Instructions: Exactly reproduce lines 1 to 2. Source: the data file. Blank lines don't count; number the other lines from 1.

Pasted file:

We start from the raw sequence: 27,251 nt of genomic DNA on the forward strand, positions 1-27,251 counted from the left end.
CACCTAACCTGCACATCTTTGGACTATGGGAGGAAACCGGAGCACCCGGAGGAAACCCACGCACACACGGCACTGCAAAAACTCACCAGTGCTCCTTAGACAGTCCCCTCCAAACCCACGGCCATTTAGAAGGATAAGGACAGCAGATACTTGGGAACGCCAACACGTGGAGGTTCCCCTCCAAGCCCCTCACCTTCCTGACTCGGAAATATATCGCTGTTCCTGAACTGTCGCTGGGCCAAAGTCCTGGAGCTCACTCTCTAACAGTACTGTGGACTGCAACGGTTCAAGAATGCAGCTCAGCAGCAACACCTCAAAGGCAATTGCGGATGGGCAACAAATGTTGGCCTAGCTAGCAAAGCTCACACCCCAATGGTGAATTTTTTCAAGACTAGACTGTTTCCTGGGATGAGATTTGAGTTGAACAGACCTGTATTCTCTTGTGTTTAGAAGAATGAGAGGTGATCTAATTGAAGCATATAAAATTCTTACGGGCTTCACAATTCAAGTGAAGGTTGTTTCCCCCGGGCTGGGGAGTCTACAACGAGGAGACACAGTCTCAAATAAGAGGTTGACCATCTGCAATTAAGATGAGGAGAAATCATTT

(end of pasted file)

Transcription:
We start from the raw sequence: 27,251 nt of genomic DNA on the forward strand, positions 1-27,251 counted from the left end.
CACCTAACCTGCACATCTTTGGACTATGGGAGGAAACCGGAGCACCCGGAGGAAACCCACGCACACACGGCACTGCAAAAACTCACCAGTGCTCCTTAGACAGTCCCCTCCAAACCCACGGCCATTTAGAAGGATAAGGACAGCAGATACTTGGGAACGCCAACACGTGGAGGTTCCCCTCCAAGCCCCTCACCTTCCTGACTCGGAAATATATCGCTGTTCCTGAACTGTCGCTGGGCCAAAGTCCTGGAGCTCACTCTCTAACAGTACTGTGGACTGCAACGGTTCAAGAATGCAGCTCAGCAGCAACACCTCAAAGGCAATTGCGGATGGGCAACAAATGTTGGCCTAGCTAGCAAAGCTCACACCCCAATGGTGAATTTTTTCAAGACTAGACTGTTTCCTGGGATGAGATTTGAGTTGAACAGACCTGTATTCTCTTGTGTTTAGAAGAATGAGAGGTGATCTAATTGAAGCATATAAAATTCTTACGGGCTTCACAATTCAAGTGAAGGTTGTTTCCCCCGGGCTGGGGAGTCTACAACGAGGAGACACAGTCTCAAATAAGAGGTTGACCATCTGCAATTAAGATGAGGAGAAATCATTT